As an employee of the Ministry of Health in the health information and research department, where she analyzes data, Bartlett says that her work has kept her occupied over the last month as she works remotely from home.

The one and only time she’s ventured out of her house has been for a grocery store run with her mother Kayla Smith-Mortimer, who also has sickle cell anemia. Bartlett described the
experience as chaotic.

“I’ll be honest, I had a panic attack because I don’t think people are adhering to the caution and the rules given by the government. People are bumping into you and not staying three to six feet away and it scares me because you can’t see coronavirus and there’s no way to tell if someone had COVID-19, so it’s just a nerve-wrecking experience and I’m fine with staying home.”

Since Bartlett has been at home she’s suffered a sickle cell crisis.

“It was just scary because at one point I was like wow, I need to go to the doctor; but I was scared to leave my home because I didn’t know if I would be exposed,” she said.

She’s also using her time at home to apply to graduate school. The application process is a goal she hopes to come out of this pandemic completed.

“It can get a little overwhelming, so when that becomes a little overwhelming, I just do the little Netflix and chill with my siblings and catch up on shows. Fortunately, we’re a family-oriented house, so every now and then my mom forces everyone to come out and we sit by the pool and play cards and just have great conversation.”

And the family is a stickler that no one besides the people that reside there enters the home during this time.

Bartlett said as every week goes by, it gets a little challenging and she has to find ways to keep herself grounded. She’s been listening to gospel music and started practicing yoga which she has found to be relaxing and meditative.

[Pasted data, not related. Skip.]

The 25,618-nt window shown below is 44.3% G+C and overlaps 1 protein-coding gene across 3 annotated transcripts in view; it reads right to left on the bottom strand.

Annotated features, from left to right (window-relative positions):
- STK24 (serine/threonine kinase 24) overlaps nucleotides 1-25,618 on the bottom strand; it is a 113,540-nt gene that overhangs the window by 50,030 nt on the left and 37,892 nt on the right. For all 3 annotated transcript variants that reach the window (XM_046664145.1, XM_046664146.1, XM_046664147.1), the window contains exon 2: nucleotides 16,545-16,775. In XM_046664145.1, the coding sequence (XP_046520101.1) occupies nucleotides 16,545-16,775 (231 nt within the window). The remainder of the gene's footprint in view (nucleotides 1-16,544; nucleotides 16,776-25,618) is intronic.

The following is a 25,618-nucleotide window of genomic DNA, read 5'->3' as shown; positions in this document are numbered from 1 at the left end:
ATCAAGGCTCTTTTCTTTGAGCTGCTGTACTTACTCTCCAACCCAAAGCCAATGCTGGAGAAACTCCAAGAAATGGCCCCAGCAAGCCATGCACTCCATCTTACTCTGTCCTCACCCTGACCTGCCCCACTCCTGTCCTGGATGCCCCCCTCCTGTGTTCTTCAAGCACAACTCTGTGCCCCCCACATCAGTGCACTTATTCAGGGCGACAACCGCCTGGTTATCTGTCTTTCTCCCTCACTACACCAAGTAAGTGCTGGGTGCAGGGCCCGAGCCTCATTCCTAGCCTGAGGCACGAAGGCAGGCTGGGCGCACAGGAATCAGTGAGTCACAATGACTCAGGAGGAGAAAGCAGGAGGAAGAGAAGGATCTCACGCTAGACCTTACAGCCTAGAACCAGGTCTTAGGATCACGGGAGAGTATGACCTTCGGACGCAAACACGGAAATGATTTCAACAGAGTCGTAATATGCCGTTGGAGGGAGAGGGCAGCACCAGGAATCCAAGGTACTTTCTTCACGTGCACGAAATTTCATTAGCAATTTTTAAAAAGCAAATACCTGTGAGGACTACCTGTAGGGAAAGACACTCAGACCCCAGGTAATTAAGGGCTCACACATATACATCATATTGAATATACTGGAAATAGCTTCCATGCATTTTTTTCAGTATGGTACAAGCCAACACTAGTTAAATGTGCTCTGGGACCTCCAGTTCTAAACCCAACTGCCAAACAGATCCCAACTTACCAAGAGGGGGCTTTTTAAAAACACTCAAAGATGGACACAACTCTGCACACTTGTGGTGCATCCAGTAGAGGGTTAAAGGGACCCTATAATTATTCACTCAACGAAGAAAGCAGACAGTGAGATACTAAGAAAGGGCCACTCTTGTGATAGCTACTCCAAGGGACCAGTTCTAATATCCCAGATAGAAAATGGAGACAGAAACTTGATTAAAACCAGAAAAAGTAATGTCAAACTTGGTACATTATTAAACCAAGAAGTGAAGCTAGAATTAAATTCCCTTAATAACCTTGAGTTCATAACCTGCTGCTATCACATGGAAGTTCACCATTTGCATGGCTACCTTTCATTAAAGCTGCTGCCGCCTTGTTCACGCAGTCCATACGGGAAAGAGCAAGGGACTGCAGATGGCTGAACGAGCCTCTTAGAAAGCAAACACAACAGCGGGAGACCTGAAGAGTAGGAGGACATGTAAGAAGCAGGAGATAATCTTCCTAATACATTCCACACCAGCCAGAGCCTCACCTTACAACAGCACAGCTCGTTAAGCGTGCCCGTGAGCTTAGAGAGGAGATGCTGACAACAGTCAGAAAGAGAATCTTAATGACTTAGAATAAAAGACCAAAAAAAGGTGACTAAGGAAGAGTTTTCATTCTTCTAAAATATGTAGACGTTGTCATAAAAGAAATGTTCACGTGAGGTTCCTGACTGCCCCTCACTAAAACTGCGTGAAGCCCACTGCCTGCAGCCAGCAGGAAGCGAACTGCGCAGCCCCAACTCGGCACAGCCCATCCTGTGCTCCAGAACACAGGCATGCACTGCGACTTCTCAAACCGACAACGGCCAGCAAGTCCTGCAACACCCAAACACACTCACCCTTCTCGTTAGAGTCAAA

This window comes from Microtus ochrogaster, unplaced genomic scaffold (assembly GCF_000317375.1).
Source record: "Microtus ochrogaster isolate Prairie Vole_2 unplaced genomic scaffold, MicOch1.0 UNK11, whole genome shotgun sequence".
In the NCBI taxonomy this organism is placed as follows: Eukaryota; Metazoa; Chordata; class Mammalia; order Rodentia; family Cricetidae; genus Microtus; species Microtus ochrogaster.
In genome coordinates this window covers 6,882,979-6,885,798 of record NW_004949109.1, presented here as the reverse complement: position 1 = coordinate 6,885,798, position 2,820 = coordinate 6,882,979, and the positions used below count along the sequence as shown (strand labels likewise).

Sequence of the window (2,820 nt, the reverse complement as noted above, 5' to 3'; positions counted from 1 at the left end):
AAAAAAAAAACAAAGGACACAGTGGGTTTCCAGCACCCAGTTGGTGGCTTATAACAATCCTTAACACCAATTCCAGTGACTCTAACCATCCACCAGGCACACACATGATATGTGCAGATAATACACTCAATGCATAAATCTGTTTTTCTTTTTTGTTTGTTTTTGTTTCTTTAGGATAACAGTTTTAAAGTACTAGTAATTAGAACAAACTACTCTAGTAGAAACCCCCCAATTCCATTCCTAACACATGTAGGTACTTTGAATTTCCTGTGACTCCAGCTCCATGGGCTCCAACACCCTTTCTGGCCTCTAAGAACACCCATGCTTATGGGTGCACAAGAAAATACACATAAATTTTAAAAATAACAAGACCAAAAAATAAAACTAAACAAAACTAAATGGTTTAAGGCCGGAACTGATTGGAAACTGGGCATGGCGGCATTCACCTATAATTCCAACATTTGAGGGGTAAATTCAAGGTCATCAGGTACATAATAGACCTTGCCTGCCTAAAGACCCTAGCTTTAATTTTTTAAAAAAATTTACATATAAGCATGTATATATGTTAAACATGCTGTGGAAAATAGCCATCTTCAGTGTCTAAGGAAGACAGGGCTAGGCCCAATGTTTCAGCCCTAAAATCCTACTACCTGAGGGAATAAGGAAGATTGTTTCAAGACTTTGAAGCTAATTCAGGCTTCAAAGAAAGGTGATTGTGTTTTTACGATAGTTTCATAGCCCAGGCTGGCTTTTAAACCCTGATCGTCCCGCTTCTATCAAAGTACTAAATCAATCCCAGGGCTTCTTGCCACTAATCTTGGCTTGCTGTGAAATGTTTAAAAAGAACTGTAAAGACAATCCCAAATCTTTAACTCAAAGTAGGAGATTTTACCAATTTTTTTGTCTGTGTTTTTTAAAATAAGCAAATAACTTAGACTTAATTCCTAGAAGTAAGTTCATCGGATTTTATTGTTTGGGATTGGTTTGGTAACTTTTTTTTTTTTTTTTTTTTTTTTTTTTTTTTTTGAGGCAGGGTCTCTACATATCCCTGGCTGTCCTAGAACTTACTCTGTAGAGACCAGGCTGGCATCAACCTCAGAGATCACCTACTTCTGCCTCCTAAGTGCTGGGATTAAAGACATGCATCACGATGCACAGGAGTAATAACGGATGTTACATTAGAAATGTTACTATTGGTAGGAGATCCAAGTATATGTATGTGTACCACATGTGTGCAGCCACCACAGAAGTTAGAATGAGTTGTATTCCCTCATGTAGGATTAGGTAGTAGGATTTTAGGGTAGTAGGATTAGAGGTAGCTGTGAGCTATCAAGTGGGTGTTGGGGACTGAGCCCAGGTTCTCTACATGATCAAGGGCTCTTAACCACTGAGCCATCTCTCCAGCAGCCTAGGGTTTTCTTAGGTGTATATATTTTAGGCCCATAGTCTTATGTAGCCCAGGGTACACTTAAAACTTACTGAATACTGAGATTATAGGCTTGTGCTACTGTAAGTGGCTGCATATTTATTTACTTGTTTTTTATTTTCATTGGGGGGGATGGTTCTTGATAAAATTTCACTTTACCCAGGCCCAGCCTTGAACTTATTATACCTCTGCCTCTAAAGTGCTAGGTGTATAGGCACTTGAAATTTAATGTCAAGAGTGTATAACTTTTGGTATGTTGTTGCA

“Sometimes I feel refreshed … it’s like pressing a reset button.”

While she encourages people to stay at home, she said she hopes they are using the time to figure out what’s good for them.

“A lot of people say look at business ventures or try achieve a goal or clean out your closet, get something sorted out or achieved during this time and while I agree with that, you must do what’s best for you. Every day I see my mom achieving a new goal and that’s fine, I’m so proud of her, but I’m just not like that. I have to do things when I’m ready to do it, and I just want people to not feel pressured if they’re not doing things everyone else is doing or handling the pandemic in the way everyone else is doing it. It’s important to do things that make you happy – even if that means just laying down every single day and just watching Netflix.”

Lifestyles Editor at The Nassau Guardian
Shavaughn Mossjoined The Nassau Guardianas a sports reporter in 1989. She was later promoted to sports editor.Shavaughn covered every major athletic championship from the CARIFTA to Central American and Caribbean Championships through to World Championships and Olympics.
Shavaughn was appointed as the Lifestyles Editor a few years later.